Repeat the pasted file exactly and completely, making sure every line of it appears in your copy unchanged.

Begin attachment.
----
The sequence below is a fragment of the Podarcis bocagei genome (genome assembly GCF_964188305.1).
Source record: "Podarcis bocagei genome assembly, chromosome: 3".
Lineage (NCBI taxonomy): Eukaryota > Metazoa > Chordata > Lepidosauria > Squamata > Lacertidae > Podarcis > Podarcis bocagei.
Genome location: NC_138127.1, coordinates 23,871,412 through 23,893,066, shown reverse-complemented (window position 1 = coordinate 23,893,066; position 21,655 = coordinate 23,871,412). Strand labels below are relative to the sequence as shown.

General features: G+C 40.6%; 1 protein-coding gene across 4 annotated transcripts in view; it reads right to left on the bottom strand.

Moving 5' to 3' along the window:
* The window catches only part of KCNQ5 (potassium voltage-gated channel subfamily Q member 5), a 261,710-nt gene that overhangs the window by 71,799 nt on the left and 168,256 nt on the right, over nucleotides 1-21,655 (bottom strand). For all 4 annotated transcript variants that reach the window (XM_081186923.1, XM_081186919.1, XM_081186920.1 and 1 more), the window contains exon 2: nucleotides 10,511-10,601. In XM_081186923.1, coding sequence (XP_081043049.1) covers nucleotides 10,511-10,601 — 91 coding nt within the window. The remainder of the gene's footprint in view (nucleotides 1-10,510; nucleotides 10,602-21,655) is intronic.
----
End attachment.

The sequence below is a fragment of the Podarcis bocagei genome (genome assembly GCF_964188305.1).
Source record: "Podarcis bocagei genome assembly, chromosome: 3".
Lineage (NCBI taxonomy): Eukaryota > Metazoa > Chordata > Lepidosauria > Squamata > Lacertidae > Podarcis > Podarcis bocagei.
Genome location: NC_138127.1, coordinates 23,871,412 through 23,893,066, shown reverse-complemented (window position 1 = coordinate 23,893,066; position 21,655 = coordinate 23,871,412). Strand labels below are relative to the sequence as shown.

General features: G+C 40.6%; 1 protein-coding gene across 4 annotated transcripts in view; it reads right to left on the bottom strand.

Moving 5' to 3' along the window:
* The window catches only part of KCNQ5 (potassium voltage-gated channel subfamily Q member 5), a 261,710-nt gene that overhangs the window by 71,799 nt on the left and 168,256 nt on the right, over nucleotides 1-21,655 (bottom strand). For all 4 annotated transcript variants that reach the window (XM_081186923.1, XM_081186919.1, XM_081186920.1 and 1 more), the window contains exon 2: nucleotides 10,511-10,601. In XM_081186923.1, coding sequence (XP_081043049.1) covers nucleotides 10,511-10,601 — 91 coding nt within the window. The remainder of the gene's footprint in view (nucleotides 1-10,510; nucleotides 10,602-21,655) is intronic.